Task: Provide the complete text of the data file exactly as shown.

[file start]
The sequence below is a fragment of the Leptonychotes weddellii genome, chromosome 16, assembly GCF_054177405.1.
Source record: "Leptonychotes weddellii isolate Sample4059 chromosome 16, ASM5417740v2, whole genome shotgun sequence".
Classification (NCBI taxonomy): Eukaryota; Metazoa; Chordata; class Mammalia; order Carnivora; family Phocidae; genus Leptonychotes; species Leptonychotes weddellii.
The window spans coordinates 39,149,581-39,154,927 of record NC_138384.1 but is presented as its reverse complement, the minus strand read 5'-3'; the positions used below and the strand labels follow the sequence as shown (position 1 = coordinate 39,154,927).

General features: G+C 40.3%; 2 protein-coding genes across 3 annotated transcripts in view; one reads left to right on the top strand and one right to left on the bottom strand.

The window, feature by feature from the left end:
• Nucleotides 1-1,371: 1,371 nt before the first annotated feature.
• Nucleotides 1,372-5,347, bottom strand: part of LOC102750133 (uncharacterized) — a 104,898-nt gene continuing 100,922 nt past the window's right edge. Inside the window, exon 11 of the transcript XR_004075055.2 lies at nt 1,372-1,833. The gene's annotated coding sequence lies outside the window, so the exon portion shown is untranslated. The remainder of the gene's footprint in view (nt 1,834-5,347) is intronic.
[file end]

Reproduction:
The sequence below is a fragment of the Leptonychotes weddellii genome, chromosome 16, assembly GCF_054177405.1.
Source record: "Leptonychotes weddellii isolate Sample4059 chromosome 16, ASM5417740v2, whole genome shotgun sequence".
Classification (NCBI taxonomy): Eukaryota; Metazoa; Chordata; class Mammalia; order Carnivora; family Phocidae; genus Leptonychotes; species Leptonychotes weddellii.
The window spans coordinates 39,149,581-39,154,927 of record NC_138384.1 but is presented as its reverse complement, the minus strand read 5'-3'; the positions used below and the strand labels follow the sequence as shown (position 1 = coordinate 39,154,927).

General features: G+C 40.3%; 2 protein-coding genes across 3 annotated transcripts in view; one reads left to right on the top strand and one right to left on the bottom strand.

The window, feature by feature from the left end:
• Nucleotides 1-1,371: 1,371 nt before the first annotated feature.
• Nucleotides 1,372-5,347, bottom strand: part of LOC102750133 (uncharacterized) — a 104,898-nt gene continuing 100,922 nt past the window's right edge. Inside the window, exon 11 of the transcript XR_004075055.2 lies at nt 1,372-1,833. The gene's annotated coding sequence lies outside the window, so the exon portion shown is untranslated. The remainder of the gene's footprint in view (nt 1,834-5,347) is intronic.